It’s something you’ve probably heard or read many times over, I know I’ve repeated it often enough… ‘the best security starts between the ears’. It’s always been a truism and never more so than in these days of ever increasing threats and cybercrime.
Getting the priorities right
Lately the net has been inundated with stories of tracking cookies and targeted advertizing, with most tech sites and blogs attacking them as though they were evil personified. While I concede that privacy is certainly an important issue, I am suggesting that perhaps the emphasis is just a tad skewed. Targeted advertizing can be a nuisance, an irritation, but I don’t believe anyone’s bank account has ever been drained of funds, or credit card details stolen, because of one or even one million tracking cookies.
If it upsets you to see ads displayed for products you’ve researched previously, you’re certainly not Robinson Crusoe. To be honest it doesn’t bother me unduly, in the overall scheme of things tracking cookies are a minor issue. And if you’re smart you too won’t allow the current preoccupation with tracking cookies divert your attention away from what are much more serious threats.
How you are more likely to get hacked
Many people perceive the ‘baddies’ as a bunch of seedy characters, working away in grubby basements, hunched over their souped-up computers incessantly attempting to hack into PCs so they can steal your information or hard earned dollars… a common misconception. Generally speaking, cybercrooks prefer to take the path of least resistance. Why spend long hours attempting to hack into computers when it’s much easier and quicker to just trick the user into doing it for them them? I see this almost every day when dealing with my clientele, many of whom are what I term ‘clickaholics’.
Scamware and malware infections are probably the most prevalent cause of call-outs among my clientele. Almost every single machine I deal with is infected, often with multiple instances of malware. How can this be? Because they are clicking on links in emails they shouldn’t be clicking on, opening email attachments they shouldn’t be opening, inadvertently clicking the wrong download buttons, downloading from sites they shouldn’t be trusting, and generally not applying due diligence… clickaholics! You’ll all be familiar with the saying “look before you leap”, that old and wise adage applies equally to online life… ”look before you click!”.
What can be done to help improve security
Socially engineered threats, those which rely largely on user interaction to perform their dirty deeds, constitute the largest and fastest growing group of threats today. Wikipedia describes social engineering thus… “The art of manipulating people into performing actions or divulging confidential information.”
The strange thing is… many people who adopt a common sense approach throughout their offline lives seem to throw that philosophy out the window when it comes to their online lives. They know darn well that ‘something for nothing’ is an illusion yet seem to believe the net somehow magically alters that concept. No, you are not the 100,000th visitor on that website, and no, you haven’t just suddenly won a large sum of money. No, you won’t get a free iPad if you help test one, and no, that email almost certainly did not come from your bank. If many of these techniques were encountered during everyday offline life they would be treated with the skepticism they deserve, the very same philosophy should be applied when operating within the realm of the Internet.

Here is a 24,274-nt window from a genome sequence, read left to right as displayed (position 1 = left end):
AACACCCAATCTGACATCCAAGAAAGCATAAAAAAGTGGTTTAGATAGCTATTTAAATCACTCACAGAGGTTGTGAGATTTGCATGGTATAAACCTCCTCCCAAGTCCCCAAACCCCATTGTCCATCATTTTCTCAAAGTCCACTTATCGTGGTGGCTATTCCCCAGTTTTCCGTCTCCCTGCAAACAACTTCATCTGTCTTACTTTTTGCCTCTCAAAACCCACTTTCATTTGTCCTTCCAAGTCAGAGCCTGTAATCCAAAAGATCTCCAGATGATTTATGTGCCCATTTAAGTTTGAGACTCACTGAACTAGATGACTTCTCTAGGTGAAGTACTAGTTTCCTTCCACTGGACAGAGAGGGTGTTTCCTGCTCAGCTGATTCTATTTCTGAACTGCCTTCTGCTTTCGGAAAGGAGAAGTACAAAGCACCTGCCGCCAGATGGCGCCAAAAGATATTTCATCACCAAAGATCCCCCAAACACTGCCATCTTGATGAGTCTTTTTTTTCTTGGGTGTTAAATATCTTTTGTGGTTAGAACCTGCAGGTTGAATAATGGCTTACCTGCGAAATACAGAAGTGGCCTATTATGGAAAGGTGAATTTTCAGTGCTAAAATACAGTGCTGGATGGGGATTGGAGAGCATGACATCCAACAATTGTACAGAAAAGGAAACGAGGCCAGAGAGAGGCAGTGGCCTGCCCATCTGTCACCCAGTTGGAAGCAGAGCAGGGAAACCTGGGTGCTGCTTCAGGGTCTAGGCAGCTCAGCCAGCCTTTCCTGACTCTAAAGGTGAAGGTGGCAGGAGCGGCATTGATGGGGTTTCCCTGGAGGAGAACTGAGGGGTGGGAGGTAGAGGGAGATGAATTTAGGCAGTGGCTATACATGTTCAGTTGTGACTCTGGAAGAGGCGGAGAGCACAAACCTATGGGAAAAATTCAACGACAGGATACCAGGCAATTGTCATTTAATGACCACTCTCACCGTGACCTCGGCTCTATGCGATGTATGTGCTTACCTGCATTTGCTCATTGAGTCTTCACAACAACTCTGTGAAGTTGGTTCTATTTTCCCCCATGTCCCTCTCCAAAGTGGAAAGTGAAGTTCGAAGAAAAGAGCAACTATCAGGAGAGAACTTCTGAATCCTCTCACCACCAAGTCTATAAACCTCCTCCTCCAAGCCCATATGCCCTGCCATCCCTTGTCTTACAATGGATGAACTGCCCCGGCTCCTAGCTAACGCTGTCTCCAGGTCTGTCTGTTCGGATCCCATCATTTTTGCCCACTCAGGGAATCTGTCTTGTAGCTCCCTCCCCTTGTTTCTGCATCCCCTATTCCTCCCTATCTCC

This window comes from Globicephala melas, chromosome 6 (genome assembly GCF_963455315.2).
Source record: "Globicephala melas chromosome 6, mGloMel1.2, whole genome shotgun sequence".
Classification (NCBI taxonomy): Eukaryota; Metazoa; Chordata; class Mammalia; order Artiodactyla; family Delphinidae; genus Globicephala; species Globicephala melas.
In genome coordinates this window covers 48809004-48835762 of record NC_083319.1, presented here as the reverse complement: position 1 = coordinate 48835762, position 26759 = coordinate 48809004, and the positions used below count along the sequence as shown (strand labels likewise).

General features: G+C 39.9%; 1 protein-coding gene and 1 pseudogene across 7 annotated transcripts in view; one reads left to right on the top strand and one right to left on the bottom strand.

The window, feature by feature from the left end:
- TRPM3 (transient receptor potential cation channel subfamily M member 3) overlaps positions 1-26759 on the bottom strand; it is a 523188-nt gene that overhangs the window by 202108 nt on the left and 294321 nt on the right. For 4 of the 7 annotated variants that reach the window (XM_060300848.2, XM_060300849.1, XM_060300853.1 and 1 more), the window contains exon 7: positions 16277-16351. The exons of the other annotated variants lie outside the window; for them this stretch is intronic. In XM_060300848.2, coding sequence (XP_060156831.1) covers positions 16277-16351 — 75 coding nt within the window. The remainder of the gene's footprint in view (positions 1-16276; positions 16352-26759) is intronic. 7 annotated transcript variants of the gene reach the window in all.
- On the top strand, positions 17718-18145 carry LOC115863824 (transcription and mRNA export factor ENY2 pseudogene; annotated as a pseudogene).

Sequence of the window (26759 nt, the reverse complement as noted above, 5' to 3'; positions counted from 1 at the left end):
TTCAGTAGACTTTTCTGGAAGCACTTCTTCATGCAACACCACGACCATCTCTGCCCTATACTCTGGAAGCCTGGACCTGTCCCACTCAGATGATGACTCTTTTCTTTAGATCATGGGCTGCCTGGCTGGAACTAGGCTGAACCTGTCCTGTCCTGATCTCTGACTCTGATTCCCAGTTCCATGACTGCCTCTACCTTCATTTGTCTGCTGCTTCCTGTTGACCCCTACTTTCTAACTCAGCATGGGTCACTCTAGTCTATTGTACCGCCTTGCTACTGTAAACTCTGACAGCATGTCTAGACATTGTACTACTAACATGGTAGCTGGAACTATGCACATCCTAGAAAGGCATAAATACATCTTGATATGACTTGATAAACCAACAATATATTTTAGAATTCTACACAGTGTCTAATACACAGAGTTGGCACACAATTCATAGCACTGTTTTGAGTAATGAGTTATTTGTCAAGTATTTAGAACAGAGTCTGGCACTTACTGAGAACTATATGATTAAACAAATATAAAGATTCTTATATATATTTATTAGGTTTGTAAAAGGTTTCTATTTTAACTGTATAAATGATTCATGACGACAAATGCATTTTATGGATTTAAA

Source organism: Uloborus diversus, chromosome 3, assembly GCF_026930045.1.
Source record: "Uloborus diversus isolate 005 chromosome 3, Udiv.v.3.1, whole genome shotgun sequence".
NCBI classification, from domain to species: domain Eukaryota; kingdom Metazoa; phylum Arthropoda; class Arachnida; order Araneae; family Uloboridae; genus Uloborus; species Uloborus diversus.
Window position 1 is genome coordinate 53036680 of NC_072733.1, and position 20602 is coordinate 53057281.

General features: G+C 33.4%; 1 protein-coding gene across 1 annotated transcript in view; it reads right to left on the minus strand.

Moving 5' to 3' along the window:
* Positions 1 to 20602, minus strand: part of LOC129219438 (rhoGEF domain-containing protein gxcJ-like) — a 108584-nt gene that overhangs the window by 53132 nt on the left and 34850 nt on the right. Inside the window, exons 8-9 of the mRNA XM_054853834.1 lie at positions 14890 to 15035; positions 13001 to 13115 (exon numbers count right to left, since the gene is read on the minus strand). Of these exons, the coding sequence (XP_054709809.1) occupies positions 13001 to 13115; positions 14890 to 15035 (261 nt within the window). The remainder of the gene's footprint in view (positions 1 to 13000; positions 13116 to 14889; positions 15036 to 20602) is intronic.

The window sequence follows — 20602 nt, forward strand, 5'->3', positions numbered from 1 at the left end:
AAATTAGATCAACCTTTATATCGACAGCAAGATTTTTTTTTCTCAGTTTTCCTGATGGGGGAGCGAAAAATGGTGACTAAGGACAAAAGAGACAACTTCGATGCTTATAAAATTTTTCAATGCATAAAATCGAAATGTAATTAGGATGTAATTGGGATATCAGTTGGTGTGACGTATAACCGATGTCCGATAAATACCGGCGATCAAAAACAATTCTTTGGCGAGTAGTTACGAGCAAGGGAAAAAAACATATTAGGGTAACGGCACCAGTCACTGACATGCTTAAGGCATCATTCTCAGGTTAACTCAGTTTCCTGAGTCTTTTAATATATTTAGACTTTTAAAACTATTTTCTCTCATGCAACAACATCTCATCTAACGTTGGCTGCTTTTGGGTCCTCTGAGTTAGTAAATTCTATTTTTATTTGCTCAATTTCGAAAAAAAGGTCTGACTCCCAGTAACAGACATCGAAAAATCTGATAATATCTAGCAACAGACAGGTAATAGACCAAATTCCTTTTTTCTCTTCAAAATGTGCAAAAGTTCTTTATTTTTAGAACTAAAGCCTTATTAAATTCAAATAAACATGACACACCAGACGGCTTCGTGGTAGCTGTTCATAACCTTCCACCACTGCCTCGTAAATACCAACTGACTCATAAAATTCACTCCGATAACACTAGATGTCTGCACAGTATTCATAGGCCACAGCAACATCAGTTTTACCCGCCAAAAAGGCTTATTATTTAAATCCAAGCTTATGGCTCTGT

I would never suggest that users do not require anti-virus, and would always recommend installing a reputable anti-virus, but that is just the beginning of security, the first step, it is not the final be-all and end-all. Too many people allow installing anti-virus software to lull them into a false sense of security. The fact of the matter is you cannot rely on your anti-virus to protect you against everything, a goodly dose of common sense is also required.
I also highly recommend utilizing a good password manager. Weak passwords and using the same password on multiple sites creates a high level of risk. I put a theory of mine to the test during a recent social gathering. I commandeered the host’s PC, gathered all the party goers around, and randomly input their passwords into Daves Computer Tips online password test. This involved around 20 people of varying ages and backgrounds who could all be described as ‘average’ PC users. Results were shocking to say the least. I already suspected that their passwords would be very weak of course, but visual confirmation from an official source was bound to have a greater impact. A good password manager will not only record and maintain passwords in a secure environment, it will also help you select strong passwords and ‘remember’ them for you, including different passwords for each site and account.
You might also like to read through an article we published recently regarding sandboxing and site advisory services. You can read the article in full here: Increase you browsing security easily and effectively.
Last but absolutely not least: Everyone has in their possession one of the most potent and effective forms of security money can’t buy… their very own common sense. Make sure to take it along with you whenever you are visiting the Internet.